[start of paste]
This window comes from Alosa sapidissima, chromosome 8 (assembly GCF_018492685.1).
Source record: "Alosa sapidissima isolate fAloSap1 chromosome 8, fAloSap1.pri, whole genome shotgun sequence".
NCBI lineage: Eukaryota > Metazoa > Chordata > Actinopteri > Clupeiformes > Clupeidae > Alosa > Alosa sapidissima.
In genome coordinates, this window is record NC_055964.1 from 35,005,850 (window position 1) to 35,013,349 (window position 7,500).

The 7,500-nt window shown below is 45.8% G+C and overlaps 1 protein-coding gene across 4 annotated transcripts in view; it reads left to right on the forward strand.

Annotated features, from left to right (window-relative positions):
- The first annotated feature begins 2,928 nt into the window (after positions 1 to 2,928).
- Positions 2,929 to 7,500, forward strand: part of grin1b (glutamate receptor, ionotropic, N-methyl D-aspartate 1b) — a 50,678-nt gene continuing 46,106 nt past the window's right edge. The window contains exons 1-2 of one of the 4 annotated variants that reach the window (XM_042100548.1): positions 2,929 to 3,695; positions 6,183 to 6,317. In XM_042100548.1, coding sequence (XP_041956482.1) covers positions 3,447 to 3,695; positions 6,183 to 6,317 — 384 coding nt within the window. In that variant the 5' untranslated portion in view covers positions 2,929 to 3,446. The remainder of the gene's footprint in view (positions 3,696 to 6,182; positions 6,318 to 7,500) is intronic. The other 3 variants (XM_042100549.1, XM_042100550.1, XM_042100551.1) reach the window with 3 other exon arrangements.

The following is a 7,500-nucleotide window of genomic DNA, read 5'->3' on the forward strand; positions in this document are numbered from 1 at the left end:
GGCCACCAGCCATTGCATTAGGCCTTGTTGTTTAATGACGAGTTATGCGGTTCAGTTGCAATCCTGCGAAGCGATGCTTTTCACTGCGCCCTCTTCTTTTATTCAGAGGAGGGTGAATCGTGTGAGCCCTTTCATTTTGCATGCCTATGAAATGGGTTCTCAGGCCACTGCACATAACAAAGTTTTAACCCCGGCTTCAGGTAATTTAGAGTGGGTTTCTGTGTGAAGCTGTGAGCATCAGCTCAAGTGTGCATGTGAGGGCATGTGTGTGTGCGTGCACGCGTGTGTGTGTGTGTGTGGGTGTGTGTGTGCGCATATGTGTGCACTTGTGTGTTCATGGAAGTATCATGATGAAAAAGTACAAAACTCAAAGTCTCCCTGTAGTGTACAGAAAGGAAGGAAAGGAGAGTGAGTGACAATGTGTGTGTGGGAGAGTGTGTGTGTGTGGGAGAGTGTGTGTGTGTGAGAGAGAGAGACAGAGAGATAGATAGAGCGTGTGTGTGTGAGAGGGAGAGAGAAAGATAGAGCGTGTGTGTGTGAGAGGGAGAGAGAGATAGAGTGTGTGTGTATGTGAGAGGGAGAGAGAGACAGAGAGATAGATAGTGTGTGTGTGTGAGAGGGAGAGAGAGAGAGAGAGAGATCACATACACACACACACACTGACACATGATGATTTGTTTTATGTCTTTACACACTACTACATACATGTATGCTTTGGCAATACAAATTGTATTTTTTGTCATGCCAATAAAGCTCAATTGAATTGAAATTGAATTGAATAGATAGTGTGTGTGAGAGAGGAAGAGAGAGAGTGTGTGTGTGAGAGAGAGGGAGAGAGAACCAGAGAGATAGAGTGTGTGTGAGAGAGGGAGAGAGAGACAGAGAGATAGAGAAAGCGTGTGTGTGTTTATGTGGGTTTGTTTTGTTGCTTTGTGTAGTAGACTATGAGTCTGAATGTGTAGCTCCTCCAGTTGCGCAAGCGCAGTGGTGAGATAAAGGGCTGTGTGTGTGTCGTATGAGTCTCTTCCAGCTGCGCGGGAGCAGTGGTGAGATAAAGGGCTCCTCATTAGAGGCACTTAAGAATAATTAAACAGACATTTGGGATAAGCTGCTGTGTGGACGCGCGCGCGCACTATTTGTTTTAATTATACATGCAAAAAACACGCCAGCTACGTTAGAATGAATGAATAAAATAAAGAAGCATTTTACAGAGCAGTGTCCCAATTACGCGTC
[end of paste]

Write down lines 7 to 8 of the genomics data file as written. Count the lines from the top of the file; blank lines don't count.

- The first annotated feature begins 2,928 nt into the window (after positions 1 to 2,928).
- Positions 2,929 to 7,500, forward strand: part of grin1b (glutamate receptor, ionotropic, N-methyl D-aspartate 1b) — a 50,678-nt gene continuing 46,106 nt past the window's right edge. The window contains exons 1-2 of one of the 4 annotated variants that reach the window (XM_042100548.1): positions 2,929 to 3,695; positions 6,183 to 6,317. In XM_042100548.1, coding sequence (XP_041956482.1) covers positions 3,447 to 3,695; positions 6,183 to 6,317 — 384 coding nt within the window. In that variant the 5' untranslated portion in view covers positions 2,929 to 3,446. The remainder of the gene's footprint in view (positions 3,696 to 6,182; positions 6,318 to 7,500) is intronic. The other 3 variants (XM_042100549.1, XM_042100550.1, XM_042100551.1) reach the window with 3 other exon arrangements.